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Unlike the virginal, whose single set

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Re: Unlike the virginal, whose single set [#permalink]

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New post 12 Apr 2018, 05:13
(D) which has a single set of strings that run parallel to the front edge of the instrument, the harpsichord has several sets of strings

Is it because "a single set" doesn't run parallel to the front edge and because the "strings" run parallel
so we use the verb "run" instead of "runs"?
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Re: Unlike the virginal, whose single set [#permalink]

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New post 12 Apr 2018, 05:21
lary301254M7 wrote:
(D) which has a single set of strings that run parallel to the front edge of the instrument, the harpsichord has several sets of strings

Is it because "a single set" doesn't run parallel to the front edge and because the "strings" run parallel
so we use the verb "run" instead of "runs"?


The subject for verb - run - is -> pronoun - that - and that refers back to springs. Since springs is a plural noun hence verb - run takes a plural form.

Hope this helps.

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Re: Unlike the virginal, whose single set [#permalink]

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New post 12 Apr 2018, 05:46
adkikani wrote:
lary301254M7 wrote:
(D) which has a single set of strings that run parallel to the front edge of the instrument, the harpsichord has several sets of strings

Is it because "a single set" doesn't run parallel to the front edge and because the "strings" run parallel
so we use the verb "run" instead of "runs"?


The subject for verb - run - is -> pronoun - that - and that refers back to springs. Since springs is a plural noun hence verb - run takes a plural form.

Hope this helps.

Posted from my mobile device


Doesn't sometimes the word "that", "which" can refer to an even further noun?
I'm asking based on the meaning of the sentence.
I understand that for the most part "that", "which" refer to the immediate preceding noun.
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Re: Unlike the virginal, whose single set [#permalink]

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New post 12 Apr 2018, 07:22
lary301254M7

Quote:
Doesn't sometimes the word "that", "which" can refer to an even further noun?
I'm asking based on the meaning of the sentence.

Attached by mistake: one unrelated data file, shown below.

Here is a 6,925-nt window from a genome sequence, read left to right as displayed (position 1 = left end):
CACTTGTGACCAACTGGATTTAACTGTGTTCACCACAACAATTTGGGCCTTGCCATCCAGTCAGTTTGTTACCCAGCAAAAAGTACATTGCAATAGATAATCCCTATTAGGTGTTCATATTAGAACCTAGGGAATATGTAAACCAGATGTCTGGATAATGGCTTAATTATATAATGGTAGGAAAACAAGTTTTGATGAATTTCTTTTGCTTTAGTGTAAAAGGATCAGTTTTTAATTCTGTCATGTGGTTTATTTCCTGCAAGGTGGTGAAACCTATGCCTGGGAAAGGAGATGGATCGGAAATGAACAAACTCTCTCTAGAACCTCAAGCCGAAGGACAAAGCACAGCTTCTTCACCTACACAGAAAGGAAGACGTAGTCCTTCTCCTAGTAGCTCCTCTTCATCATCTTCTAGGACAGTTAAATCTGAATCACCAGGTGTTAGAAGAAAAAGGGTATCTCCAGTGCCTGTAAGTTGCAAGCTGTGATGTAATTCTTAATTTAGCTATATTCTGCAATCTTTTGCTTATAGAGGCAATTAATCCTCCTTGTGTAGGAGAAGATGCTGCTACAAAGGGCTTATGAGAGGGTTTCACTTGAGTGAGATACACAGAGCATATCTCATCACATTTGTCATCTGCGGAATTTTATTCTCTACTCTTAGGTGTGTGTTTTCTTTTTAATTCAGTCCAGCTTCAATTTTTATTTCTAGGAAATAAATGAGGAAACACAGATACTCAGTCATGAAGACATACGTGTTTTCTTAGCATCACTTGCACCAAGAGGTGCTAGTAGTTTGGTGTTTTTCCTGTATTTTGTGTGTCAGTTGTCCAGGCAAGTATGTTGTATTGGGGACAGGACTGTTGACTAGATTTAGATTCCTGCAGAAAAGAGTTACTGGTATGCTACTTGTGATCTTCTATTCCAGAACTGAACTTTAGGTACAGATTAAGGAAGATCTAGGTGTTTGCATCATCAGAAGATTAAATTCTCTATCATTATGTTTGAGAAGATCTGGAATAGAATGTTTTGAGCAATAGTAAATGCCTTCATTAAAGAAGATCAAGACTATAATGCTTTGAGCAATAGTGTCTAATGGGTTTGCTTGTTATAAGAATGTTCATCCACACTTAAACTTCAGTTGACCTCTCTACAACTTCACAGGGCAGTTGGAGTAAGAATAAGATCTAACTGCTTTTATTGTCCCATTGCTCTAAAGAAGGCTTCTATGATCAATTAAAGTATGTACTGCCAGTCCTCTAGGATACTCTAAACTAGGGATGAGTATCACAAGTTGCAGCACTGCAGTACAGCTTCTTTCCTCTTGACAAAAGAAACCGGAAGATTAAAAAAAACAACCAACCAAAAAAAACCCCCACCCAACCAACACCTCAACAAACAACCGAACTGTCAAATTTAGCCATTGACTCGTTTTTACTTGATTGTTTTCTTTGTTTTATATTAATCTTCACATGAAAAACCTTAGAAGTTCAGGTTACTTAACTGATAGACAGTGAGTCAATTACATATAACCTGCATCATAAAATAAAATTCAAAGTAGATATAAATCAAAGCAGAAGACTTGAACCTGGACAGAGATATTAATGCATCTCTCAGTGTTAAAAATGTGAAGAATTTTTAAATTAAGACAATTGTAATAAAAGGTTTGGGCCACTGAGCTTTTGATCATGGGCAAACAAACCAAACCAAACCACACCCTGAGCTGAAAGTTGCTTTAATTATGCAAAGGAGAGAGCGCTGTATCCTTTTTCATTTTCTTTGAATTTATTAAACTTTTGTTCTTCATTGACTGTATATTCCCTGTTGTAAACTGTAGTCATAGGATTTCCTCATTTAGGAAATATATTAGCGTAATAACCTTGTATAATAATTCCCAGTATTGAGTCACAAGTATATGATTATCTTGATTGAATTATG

I understand that for the most part "that", "which" refer to the immediate preceding noun.


True when nearest antecedent does not convey intended meaning, then we look for farther noun that pronoun can refer to.

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Re: Unlike the virginal, whose single set [#permalink]

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New post 12 Apr 2018, 07:56
lary301254M7 wrote:
Doesn't sometimes the word "that", "which" can refer to an even further noun?
I'm asking based on the meaning of the sentence.
I understand that for the most part "that", "which" refer to the immediate preceding noun.




Hello lary301254M7,

I will be glad to help you with this one. :-)

Well yes, your analysis of Choice D is correct. The choice D correctly uses plural verb run because the subject that refers to immediate preceding plural noun entity strings.

It is the strings that run parallel to the front edge of the instruments.

Now, it is true that many a times a noun modifier can refer to a slightly far-away noun. But we only look for far-away noun modification only when the noun modifier fails to logically refer to the immediate preceding noun. But that is not the case in the correct answer choice - Choice D - of this official sentence.

You can review our very popular article to learn when far-away modification works and when it does not:
https://gmatclub.com/forum/noun-modifiers-can-modify-slightly-far-away-noun-135868.html


Hope this helps. :-)
Thanks.
Shraddha
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Re: Unlike the virginal, whose single set   [#permalink] 12 Apr 2018, 07:56

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